Sunday, June 5, 2016



Temecula, CA – Back in the day when Fingerlights and Dippin' Dots were on local kids' minds, I was one-half of the duo nicknamed 'The Dukes of T-Town'. The other half was a mover-shaker who was a huge Muhammad Ali fan, once buying a 3D metal engraved portrait of the Louisville Lip to hang in the upstairs office game room from one of those traveling vendors that hit the industrial area of Diaz Rd.

Upon seeing this, well, you guessed it, the senior Duke had a tale to tell, since I had also come from the country's 4th most segregated city [according to MSN recently]. So as he finished hanging the piece up and stepped back to admire the portrait, I said,

“I remember watching Ali knock out kids when he was 12 on a show called Tomorrow's Champions on Channel 3 back in the day. Also my mother taught at the same elementary school he went to, Phillis Wheatley*. Did you know his name wasn't always Muhammad Ali?”

At the last comment, AJ being a Muslim, pulled out a chair for me at the conference table before hollering down the stairs, “Cancel my one o'clock!!”

I began.

“My mother didn't actually teach Ali, but she was a neighbor to the teacher who did, so he saw me around the school and knew who I was because of her. He first fought on this local TV show, Tomorrow's Champions, for a few years, gaining a reputation locally, before the Olympics where he won the gold. Everybody in Louisville loved him, everyone, and that says a lot being that Louisville was and still is socially segregated for many people [though this was way before the MSN stat came out].”

“There was another boxer who some said would have given Cassius, his Christian name, a run for his boxing fame, but he died saving a child from drowning in the Ohio River, drowning himself. He lived in my neighborhood. His name was Rudell Stitch. If I remember right, Ali went to his funeral too. They knew each other.”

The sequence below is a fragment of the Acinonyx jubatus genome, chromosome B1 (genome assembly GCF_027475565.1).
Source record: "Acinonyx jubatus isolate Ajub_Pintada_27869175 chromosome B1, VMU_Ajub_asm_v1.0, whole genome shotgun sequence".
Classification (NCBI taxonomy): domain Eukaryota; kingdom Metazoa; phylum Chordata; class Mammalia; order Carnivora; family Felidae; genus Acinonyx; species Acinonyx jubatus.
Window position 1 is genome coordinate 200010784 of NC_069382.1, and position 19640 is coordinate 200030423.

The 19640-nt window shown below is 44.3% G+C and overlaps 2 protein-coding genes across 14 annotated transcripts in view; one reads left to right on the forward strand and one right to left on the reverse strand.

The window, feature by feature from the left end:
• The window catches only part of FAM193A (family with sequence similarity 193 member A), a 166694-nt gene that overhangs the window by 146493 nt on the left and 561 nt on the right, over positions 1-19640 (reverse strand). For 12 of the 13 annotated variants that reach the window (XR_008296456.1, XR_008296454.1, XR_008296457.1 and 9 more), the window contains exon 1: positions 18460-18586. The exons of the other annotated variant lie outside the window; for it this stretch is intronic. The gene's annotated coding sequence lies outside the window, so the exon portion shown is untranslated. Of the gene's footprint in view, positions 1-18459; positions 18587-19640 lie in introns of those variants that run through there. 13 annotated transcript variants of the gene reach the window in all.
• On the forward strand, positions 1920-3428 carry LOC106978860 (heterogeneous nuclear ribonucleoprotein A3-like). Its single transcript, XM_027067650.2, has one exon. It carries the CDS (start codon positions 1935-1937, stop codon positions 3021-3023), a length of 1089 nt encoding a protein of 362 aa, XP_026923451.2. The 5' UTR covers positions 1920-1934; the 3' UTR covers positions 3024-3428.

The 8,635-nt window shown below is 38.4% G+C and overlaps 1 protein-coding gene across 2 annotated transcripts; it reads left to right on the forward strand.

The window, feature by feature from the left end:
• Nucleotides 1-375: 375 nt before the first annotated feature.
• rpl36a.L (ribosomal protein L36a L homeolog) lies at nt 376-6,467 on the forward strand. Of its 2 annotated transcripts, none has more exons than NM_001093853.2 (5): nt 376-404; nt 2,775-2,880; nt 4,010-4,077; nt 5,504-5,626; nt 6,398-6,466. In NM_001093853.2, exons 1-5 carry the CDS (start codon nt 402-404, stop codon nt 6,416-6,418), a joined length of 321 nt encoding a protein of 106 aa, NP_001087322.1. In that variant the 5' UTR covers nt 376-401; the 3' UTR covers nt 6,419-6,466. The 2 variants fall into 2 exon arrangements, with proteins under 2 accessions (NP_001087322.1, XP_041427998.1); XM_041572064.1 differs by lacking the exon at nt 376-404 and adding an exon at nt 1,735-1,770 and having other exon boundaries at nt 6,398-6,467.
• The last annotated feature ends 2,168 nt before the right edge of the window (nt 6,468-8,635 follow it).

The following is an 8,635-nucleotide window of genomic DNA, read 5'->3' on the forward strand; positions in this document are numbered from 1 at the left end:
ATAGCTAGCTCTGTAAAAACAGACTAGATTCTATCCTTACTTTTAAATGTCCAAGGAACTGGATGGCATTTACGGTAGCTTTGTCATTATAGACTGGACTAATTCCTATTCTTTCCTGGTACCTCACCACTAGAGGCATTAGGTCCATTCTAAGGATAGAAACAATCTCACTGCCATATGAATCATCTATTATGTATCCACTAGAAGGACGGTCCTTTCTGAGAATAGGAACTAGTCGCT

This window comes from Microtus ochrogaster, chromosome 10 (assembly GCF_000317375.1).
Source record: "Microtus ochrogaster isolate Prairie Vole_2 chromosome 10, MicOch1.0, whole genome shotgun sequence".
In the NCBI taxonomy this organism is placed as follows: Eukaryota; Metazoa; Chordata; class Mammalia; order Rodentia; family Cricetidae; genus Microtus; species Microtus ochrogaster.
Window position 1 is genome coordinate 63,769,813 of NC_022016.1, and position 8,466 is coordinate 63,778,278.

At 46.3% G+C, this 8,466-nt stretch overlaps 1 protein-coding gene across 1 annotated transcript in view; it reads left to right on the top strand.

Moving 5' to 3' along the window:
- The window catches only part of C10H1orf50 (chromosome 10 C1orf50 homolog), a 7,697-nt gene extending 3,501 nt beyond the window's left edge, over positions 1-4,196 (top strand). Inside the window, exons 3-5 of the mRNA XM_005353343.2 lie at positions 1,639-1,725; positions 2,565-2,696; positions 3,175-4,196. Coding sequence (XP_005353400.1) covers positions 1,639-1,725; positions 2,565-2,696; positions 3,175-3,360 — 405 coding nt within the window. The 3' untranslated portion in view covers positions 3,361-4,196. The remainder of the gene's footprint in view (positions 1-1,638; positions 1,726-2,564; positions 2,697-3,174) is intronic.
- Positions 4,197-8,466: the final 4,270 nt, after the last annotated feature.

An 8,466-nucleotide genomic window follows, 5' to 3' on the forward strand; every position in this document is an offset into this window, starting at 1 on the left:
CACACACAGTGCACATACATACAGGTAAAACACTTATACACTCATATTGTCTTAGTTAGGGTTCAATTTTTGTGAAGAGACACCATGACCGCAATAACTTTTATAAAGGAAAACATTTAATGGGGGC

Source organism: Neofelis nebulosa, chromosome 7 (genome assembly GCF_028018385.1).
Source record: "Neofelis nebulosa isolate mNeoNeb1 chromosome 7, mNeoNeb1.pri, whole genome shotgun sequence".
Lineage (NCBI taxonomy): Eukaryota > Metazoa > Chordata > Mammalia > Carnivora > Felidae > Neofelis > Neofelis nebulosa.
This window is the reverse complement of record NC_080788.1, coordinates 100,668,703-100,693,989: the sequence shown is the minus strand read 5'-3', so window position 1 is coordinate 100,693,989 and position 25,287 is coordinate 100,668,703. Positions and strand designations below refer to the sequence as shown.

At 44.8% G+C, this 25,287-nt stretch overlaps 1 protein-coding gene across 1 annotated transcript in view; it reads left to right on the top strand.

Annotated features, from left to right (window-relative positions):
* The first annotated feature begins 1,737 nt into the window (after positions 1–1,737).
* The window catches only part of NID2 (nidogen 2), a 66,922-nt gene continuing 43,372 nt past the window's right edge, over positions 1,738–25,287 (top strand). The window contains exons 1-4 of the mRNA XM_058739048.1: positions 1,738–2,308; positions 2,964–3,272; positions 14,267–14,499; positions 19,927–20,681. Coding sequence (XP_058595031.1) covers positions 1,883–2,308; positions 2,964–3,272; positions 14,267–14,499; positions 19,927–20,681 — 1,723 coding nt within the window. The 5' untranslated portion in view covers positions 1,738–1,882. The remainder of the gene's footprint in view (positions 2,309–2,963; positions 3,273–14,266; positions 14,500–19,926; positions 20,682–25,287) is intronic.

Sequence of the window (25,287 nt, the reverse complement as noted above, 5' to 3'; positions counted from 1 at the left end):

“When Ali beat Liston you would have thought that a black president had been elected, except everyone was out in the streets and driving around honking cars. I hadn't seen anything like that until the first [since 1945 or so] game between Uof K and Uof L when Louisville beat Kentucky in basketball. The tee shirt I got from that game had a red cardinal picking up a blue bobcat by the tail and shoving a basketball partway up his ass. You had to look at it twice to catch the joke, but that was the fun part. People from Kentucky are a bit twisted in their sense of humor.”

We both laughed.

“He became a Muslim, a Black Muslim [a separate designation from the ME Muslims but adopted into the fold many years later], changed his name, and denounced the [Vietnam] War almost all in the same breath, it seemed at the time. People were stunned. I mean, he could have had a life (in the service) like Elvis. No one questioned the War before that, not that people were lining up to fight like World War II either.”

“Did he lose fans?”

“Some at first, but then the government took away his title and put him in jail. People were pissed about that. People saw that as racist. And like a big family, you can talk about your cousin but someone outside the clan doesn't have that right. Remember Ferris Bueller's sister?”

“Yeah, hahaha.”

“But Ali was bigger than the government. He came back. Twice, like the guy who started General Motors. That's the reason two of his biggest fights, Rumble In The Jungle** and Thriller In Manila weren't fought here where real people could enjoy them. The government has been enjoying the people's meal for a long time. I just hope I'm around to see the waiter bring the check.”